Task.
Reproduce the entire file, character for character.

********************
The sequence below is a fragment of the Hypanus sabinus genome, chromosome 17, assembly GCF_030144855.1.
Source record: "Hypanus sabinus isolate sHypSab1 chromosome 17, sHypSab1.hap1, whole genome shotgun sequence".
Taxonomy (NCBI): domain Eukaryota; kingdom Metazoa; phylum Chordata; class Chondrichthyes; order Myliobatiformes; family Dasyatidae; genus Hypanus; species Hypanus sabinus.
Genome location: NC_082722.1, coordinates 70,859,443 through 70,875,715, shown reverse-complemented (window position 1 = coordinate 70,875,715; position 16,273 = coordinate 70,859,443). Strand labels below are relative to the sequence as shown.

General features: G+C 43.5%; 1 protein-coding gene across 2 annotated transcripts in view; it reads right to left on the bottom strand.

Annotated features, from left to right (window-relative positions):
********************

The sequence below is a fragment of the Hypanus sabinus genome, chromosome 17, assembly GCF_030144855.1.
Source record: "Hypanus sabinus isolate sHypSab1 chromosome 17, sHypSab1.hap1, whole genome shotgun sequence".
Taxonomy (NCBI): domain Eukaryota; kingdom Metazoa; phylum Chordata; class Chondrichthyes; order Myliobatiformes; family Dasyatidae; genus Hypanus; species Hypanus sabinus.
Genome location: NC_082722.1, coordinates 70,859,443 through 70,875,715, shown reverse-complemented (window position 1 = coordinate 70,875,715; position 16,273 = coordinate 70,859,443). Strand labels below are relative to the sequence as shown.

General features: G+C 43.5%; 1 protein-coding gene across 2 annotated transcripts in view; it reads right to left on the bottom strand.

Annotated features, from left to right (window-relative positions):